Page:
# 141 – Ghetto by Stephen Pohlmann - Ourboox.com
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# 141 – Ghetto

Helping others to understand Israel - and Israelis to understand others...
  • Joined Sep 2016
  • Published Books 409
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April 2, 2010

1-minute sirens have just sounded over the whole country. Holocaust Memorial Day. Started at sunset yesterday. The country makes all efforts to remember.

My daughter was in the bus at that moment. All traffic stops of course. Most drivers exit their vehicles and stand silently.

Some in the bus did not stand. My daughter – and others – frowned. At least respect.

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It is coincidence that 3 days ago I saw Joshua Sobol’s play ‘Ghetto’. He’s the one who wrote Alma, the incredible multi-drama about Alma Mahler’s life in Vienna. (You must see it if you have the chance).

3

I’m not the one normally in line to buy tickets to plays about the WWII and its consequences, especially in Hebrew. In fact, I had declined Aviva’s invite, but did decide to take her and her sister, Rachel, to the theatre and have coffee with them before. Anyway, no tickets to be had. Very sold out. The play had a good reputation, starring some of Israel’s leading actors.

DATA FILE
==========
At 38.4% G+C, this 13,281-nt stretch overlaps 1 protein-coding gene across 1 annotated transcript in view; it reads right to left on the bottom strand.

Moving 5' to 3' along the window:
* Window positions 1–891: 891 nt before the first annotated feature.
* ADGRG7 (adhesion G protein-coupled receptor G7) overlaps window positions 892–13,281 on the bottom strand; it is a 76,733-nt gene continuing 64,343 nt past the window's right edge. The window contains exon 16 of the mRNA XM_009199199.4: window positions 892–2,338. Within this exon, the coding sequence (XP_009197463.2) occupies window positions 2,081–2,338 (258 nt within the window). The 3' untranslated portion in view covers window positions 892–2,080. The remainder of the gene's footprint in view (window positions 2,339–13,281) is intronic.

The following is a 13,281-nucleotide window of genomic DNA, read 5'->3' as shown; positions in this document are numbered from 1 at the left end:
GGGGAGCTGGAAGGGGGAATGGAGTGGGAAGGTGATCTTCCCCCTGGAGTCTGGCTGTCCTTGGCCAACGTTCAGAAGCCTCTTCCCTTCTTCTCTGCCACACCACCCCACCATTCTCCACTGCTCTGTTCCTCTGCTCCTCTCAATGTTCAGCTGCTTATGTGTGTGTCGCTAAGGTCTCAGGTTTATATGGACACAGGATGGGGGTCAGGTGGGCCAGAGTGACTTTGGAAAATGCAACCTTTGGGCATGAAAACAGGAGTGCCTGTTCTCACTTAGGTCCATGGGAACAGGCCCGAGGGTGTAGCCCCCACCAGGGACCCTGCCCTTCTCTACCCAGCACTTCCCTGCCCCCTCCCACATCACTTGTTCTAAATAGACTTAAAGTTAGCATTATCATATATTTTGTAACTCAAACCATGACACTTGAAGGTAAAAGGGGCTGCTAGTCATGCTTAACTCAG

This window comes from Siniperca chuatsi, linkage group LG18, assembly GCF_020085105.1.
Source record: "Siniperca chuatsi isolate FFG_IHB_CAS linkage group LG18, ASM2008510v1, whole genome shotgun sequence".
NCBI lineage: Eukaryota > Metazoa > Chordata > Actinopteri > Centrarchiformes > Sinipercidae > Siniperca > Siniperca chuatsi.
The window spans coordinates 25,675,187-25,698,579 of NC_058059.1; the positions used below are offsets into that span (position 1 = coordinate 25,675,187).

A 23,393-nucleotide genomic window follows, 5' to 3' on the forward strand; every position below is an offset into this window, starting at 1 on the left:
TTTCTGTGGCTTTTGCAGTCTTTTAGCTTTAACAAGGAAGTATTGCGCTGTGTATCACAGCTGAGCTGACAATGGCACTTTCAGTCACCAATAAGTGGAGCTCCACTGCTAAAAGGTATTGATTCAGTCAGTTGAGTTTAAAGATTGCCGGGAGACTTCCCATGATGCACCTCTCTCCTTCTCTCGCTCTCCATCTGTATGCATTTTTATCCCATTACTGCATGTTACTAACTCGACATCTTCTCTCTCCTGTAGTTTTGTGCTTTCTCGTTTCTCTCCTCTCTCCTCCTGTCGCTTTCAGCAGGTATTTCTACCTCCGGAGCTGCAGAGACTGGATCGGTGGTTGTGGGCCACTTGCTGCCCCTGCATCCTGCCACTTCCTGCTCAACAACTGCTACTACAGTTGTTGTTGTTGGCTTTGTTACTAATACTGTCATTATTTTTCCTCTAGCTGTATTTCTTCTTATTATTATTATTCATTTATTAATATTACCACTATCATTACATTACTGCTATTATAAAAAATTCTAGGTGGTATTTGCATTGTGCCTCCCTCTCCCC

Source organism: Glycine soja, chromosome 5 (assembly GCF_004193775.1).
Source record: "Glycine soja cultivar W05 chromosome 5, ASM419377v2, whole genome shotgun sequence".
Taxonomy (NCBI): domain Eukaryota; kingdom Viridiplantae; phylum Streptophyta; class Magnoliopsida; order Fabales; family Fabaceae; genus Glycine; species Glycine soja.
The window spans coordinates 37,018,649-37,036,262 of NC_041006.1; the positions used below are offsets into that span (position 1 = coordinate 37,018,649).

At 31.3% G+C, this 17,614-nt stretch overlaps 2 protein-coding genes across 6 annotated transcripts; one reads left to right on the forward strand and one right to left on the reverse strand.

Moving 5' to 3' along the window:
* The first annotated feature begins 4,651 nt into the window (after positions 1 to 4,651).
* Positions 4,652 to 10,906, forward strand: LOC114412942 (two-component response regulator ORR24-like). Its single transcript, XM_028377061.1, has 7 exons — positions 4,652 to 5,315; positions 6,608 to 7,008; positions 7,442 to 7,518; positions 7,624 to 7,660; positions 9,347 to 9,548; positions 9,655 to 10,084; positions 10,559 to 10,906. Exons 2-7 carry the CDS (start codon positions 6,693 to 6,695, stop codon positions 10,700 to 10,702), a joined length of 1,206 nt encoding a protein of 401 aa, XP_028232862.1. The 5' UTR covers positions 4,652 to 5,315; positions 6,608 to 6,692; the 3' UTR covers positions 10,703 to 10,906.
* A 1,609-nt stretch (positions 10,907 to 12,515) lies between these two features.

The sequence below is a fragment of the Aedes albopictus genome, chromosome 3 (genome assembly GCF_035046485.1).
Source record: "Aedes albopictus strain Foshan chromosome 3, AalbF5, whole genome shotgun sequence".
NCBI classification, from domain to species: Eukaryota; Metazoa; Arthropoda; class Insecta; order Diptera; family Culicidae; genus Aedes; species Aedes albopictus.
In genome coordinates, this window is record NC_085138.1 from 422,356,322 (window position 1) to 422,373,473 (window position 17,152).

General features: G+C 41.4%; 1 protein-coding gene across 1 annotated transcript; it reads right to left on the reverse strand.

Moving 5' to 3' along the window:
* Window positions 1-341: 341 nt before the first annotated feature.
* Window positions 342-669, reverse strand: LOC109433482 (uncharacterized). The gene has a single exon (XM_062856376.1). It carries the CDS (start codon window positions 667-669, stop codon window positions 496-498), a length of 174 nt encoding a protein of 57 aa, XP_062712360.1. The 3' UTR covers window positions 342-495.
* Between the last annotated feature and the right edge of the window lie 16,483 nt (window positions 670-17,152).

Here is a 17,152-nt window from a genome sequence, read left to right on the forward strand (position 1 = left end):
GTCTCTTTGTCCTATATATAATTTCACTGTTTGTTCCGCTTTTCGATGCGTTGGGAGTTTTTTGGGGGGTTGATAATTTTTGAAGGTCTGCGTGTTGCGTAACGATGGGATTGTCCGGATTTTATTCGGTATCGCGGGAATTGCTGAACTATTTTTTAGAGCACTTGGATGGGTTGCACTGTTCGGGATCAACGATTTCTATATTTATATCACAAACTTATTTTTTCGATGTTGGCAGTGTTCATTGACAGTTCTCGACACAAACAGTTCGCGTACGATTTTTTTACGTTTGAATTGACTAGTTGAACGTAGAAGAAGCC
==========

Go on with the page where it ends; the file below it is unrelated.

4

Rachel went for a walk – and came back with a ‘no show’ ticket for me. She insisted I could not miss this.

The audience was peppered with famous faces from the world of drama, media etc., making the evening just a little more special.

5

The play centres on the Vilna ghetto and the ‘relationship’ between the Nazi officer, the head of the Jewish police, and the Jewish theatre that exists for so many strange reasons.

And so many paradoxes –

  • the sadistic Nazi who has some culture (he carries two cases: 1 with the machine gun, the other with the saxophone) and who ‘loves’ the beautiful Jewish girl with the voice of an angel

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     the Jewish policeman who must decide to sacrifice lives to save others

  • the actors who hate, but love their work and wish to impress

  • and the narrator, a ventriloquist whose female puppet expresses all he normally would keep inside: hatred for the Nazi, love for the girl, desperation for his people. He survives the tragedy, lives to tell the tale.

7

Next to me, an old lady. She had to see the play; it was too good to miss, too important to ignore. Yet when she covered her face with her hands and sobbed, it was obvious to me – she was from Vilna; she had been there.

Stephen

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